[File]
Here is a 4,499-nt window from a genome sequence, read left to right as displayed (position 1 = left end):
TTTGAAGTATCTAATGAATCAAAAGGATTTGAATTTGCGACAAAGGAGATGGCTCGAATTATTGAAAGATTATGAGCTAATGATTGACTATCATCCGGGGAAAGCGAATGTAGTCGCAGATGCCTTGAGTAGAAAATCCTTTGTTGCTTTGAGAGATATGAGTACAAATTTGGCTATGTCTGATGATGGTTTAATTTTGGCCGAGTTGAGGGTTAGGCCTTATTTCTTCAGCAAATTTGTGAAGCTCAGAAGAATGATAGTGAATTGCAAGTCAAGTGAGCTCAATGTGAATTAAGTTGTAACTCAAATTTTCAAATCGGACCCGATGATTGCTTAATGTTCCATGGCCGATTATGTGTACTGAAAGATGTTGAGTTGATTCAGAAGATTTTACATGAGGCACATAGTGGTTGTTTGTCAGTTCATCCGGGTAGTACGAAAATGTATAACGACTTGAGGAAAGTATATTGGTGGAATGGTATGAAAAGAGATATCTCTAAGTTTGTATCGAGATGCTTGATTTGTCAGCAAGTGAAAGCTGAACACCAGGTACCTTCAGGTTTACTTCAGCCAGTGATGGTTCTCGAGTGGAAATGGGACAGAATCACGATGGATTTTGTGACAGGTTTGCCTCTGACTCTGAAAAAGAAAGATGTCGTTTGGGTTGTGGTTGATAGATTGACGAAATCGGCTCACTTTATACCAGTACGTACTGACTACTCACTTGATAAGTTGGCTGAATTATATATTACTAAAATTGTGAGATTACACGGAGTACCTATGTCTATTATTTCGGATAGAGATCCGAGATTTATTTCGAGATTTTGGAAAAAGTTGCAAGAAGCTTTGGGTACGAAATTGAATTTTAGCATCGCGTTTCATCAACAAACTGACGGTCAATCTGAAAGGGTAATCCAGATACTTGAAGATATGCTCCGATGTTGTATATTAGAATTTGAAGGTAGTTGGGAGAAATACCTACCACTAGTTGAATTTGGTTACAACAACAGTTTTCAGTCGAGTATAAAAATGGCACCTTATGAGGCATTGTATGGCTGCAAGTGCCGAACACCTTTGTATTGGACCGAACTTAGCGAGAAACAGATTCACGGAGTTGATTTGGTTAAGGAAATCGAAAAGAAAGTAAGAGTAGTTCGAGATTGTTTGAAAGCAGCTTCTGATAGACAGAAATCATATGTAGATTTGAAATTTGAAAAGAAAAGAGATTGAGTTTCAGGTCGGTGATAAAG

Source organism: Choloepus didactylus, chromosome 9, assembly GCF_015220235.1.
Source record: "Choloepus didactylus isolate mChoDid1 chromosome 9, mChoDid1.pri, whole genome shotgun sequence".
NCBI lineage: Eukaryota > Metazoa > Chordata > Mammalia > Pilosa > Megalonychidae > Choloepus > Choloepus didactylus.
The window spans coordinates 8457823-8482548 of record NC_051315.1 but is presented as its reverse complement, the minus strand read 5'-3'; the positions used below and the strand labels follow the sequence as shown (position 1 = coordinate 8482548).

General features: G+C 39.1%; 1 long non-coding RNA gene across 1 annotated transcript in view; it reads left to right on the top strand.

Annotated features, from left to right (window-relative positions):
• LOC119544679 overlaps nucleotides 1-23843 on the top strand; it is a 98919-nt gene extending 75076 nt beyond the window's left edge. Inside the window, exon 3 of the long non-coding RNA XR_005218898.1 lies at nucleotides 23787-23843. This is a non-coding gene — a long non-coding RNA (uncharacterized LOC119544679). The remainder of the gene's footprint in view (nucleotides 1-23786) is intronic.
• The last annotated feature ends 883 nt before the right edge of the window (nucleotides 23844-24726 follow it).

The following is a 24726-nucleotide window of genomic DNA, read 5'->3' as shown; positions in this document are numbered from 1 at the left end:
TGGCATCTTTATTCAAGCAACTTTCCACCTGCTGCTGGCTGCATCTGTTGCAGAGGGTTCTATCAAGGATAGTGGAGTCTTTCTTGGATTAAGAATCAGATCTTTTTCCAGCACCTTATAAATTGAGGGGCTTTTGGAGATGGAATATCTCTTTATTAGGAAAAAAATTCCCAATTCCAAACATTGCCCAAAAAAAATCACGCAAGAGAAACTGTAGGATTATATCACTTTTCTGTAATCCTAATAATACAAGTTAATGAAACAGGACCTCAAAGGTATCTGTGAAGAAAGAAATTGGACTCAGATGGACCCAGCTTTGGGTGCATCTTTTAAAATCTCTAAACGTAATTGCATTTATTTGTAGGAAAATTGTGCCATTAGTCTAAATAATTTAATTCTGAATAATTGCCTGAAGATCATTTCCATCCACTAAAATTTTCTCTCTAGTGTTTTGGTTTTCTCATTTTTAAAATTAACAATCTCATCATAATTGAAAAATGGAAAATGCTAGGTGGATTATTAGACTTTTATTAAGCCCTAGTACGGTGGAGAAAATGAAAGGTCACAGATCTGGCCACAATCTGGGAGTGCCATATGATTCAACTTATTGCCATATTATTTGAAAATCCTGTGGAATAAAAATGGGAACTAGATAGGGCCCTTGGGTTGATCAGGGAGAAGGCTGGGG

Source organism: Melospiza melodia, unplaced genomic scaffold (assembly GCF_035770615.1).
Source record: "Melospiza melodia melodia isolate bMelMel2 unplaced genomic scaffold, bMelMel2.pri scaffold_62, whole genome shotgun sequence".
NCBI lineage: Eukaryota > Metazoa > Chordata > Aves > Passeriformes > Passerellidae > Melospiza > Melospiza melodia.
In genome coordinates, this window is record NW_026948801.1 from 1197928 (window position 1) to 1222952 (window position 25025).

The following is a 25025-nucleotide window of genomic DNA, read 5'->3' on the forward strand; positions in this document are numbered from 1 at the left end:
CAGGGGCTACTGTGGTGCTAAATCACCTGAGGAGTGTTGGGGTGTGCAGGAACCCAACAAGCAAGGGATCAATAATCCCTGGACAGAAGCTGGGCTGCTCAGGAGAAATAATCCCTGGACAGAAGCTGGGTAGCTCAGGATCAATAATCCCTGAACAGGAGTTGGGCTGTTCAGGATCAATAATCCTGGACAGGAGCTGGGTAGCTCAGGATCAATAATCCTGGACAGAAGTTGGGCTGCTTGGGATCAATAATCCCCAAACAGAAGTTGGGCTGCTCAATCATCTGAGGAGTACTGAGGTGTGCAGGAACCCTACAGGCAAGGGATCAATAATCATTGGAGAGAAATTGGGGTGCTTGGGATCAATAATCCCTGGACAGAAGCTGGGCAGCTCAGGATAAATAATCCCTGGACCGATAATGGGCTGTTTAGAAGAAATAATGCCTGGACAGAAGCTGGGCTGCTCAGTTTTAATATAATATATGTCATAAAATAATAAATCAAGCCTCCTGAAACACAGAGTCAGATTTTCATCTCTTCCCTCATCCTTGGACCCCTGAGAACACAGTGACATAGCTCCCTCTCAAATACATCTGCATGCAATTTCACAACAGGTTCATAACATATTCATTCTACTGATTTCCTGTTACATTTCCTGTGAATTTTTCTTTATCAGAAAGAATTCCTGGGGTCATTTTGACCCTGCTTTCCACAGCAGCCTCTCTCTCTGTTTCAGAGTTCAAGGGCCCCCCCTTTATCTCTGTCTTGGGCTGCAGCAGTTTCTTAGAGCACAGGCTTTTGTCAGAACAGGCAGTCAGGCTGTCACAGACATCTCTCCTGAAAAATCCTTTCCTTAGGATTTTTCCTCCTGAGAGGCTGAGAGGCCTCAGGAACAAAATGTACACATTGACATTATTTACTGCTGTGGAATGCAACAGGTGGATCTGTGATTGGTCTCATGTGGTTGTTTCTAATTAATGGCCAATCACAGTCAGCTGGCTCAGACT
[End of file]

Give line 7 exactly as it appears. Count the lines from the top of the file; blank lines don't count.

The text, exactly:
General features: G+C 39.1%; 1 long non-coding RNA gene across 1 annotated transcript in view; it reads left to right on the top strand.